According to a 2008 report by NGOs including Friends of the Earth, palm oil companies have also reportedly used force to acquire land from indigenous communities in Indonesia. Additionally, some Indonesian oil palm plantations are dependent on imported labor or undocumented immigrants, which has raised concerns about the working conditions and social impacts of these practices.
In Indonesia, rising demand for palm oil and timber, have led to the clearing of tropical forest land in Indonesian national parks. According to a 2007 report published by UNEP, at the rate of deforestation at that time, an estimated 98 percent of Indonesian forest would be destroyed by 2022 due to legal and illegal logging, forest fires and the development of palm oil plantations.
Neighboring Malaysia, the second largest producer of palm oil, has pledged to conserve a minimum of 50 percent its total land area as preserved forests. As of 2010, 58 percent of Malaysia land was forested.Palm oil cultivation has been criticized for:
- Greenhouse gas emissions. Deforestation in tropical areas accounts for an estimated 10 percent of manmade CO
2 emissions, and is a driver toward dangerous climate change.
- Habitat destruction, leading to the demise of critically endangered species (e.g. the Sumatran tiger,the Asian rhinoceros, and the Sumatran Orangutan.)
- Reduced biodiversity, including damage to biodiversity hotspots.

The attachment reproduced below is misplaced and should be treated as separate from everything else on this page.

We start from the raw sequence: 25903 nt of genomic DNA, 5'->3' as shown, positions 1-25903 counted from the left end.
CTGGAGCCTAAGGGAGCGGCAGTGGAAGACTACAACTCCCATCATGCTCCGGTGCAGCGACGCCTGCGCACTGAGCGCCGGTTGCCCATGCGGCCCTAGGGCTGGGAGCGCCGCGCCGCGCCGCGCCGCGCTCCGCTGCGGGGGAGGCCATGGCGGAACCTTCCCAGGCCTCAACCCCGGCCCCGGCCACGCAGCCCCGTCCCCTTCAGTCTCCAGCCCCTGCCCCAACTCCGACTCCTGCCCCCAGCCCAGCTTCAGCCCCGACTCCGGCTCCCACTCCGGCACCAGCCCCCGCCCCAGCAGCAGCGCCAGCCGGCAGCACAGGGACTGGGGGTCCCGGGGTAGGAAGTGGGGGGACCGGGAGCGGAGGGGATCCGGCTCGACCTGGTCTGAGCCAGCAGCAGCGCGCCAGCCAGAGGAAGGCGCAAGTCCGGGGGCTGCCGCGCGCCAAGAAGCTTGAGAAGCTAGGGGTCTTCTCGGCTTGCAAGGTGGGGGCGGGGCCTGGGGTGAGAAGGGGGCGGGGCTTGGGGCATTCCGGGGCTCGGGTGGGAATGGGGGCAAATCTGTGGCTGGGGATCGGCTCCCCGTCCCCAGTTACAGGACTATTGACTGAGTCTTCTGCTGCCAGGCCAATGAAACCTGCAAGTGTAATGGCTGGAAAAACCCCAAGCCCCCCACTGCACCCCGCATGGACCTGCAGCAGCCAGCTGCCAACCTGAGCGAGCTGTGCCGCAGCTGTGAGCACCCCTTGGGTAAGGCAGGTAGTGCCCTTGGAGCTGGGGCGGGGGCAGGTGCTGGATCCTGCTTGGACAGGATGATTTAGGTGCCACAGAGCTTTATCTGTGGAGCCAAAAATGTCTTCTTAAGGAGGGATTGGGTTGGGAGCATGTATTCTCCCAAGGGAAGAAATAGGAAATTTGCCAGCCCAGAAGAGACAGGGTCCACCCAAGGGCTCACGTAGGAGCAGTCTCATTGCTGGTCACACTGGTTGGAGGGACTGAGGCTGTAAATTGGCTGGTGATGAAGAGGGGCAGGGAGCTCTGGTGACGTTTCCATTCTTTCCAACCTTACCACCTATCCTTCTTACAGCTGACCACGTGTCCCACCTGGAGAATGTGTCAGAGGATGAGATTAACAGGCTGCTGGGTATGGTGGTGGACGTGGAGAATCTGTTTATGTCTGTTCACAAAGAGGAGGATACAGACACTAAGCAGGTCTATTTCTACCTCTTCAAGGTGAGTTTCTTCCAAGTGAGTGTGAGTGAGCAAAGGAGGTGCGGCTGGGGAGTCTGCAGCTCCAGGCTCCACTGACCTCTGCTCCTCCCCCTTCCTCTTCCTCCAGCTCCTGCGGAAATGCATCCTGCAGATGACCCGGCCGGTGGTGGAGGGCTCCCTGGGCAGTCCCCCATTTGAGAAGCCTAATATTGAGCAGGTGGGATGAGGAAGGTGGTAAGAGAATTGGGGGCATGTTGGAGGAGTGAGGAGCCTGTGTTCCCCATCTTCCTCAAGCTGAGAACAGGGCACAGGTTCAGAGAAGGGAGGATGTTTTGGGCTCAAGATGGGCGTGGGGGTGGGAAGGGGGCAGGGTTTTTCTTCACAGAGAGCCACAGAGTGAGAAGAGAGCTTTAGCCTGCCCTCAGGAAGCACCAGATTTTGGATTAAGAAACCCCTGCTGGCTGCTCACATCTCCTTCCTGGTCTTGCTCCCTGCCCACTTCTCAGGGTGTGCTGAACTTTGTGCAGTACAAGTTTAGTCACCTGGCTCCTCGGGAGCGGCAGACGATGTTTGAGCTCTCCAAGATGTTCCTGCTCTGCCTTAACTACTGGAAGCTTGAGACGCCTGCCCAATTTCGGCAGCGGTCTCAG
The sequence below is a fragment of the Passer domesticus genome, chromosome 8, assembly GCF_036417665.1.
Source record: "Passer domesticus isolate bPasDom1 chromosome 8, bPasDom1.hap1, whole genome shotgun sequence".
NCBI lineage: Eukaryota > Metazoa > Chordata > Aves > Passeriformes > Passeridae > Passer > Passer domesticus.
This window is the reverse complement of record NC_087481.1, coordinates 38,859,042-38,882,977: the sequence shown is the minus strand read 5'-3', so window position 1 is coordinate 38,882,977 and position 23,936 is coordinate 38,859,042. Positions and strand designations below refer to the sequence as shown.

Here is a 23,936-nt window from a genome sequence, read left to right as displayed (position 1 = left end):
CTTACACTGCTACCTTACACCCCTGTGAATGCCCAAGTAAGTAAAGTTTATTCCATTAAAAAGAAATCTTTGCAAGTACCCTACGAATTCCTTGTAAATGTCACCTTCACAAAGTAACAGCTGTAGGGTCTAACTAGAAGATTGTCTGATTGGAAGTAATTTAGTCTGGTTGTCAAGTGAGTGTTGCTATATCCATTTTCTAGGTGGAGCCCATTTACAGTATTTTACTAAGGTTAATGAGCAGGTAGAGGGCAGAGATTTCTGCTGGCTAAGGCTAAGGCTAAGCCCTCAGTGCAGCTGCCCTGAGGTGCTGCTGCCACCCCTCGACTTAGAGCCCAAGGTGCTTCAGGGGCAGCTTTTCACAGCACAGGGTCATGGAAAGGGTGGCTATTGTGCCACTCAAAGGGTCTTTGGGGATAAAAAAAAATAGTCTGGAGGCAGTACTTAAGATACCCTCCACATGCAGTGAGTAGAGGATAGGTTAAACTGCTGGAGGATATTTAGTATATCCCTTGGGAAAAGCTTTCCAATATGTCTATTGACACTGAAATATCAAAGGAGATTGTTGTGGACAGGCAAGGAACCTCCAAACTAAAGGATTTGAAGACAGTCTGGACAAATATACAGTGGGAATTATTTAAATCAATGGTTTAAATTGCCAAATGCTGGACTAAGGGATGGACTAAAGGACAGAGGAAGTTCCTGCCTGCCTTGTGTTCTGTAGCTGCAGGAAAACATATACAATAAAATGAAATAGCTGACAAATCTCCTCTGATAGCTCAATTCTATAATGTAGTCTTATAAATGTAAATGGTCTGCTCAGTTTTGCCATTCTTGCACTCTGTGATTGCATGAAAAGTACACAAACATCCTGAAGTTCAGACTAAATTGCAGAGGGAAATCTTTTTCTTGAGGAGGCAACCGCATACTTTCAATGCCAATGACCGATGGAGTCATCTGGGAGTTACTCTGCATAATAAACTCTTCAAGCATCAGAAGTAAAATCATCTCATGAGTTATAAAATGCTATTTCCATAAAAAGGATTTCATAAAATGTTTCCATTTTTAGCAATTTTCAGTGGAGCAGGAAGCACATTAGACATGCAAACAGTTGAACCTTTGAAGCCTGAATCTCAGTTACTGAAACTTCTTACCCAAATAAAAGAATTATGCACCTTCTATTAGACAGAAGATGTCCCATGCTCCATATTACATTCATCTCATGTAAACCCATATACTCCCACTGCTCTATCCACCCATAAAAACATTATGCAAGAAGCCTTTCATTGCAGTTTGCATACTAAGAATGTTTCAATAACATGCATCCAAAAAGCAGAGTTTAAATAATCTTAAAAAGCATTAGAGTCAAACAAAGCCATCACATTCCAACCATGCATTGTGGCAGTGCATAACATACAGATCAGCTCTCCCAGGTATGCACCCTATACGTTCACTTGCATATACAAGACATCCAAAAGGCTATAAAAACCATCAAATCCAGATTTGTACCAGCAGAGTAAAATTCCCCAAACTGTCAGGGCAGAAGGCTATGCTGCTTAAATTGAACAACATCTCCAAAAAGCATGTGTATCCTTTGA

- Cultivating crops on land that belongs to indigenous people in the Sarawak and Kalimantan states on the island of Borneo and the Malaysian state of Sabah.
In some states where oil palm is established, lax enforcement of environmental legislation leads to encroachment of plantations into riparian strips, and release of pollutants such as Palm Oil Mill Effluent (POME) in the environment.More environment-friendly practices have been developed. Among those approaches is anaerobic treatment of POME, which can be a good source for biogas (methane) production and electricity generation, if carefully managed to maintain optimum growth conditions for the anaerobic organisms that break down acetate to methane (primarily Methanosaeta concilii, a species of Archaea).
Greenhouse gas emissions
Damage to peatland, partly due to palm oil production, is claimed to contribute to environmental degradation, including four percent of global greenhouse gas emissions and eight percent of all global emissions caused annually by burning fossil fuels, due to the clearing of large areas of rainforest for palm oil plantations. Many Indonesian and Malaysian rainforests lie atop peat bogs that store great quantities of carbon. Forest removal and bog drainage to make way for plantations releases this carbon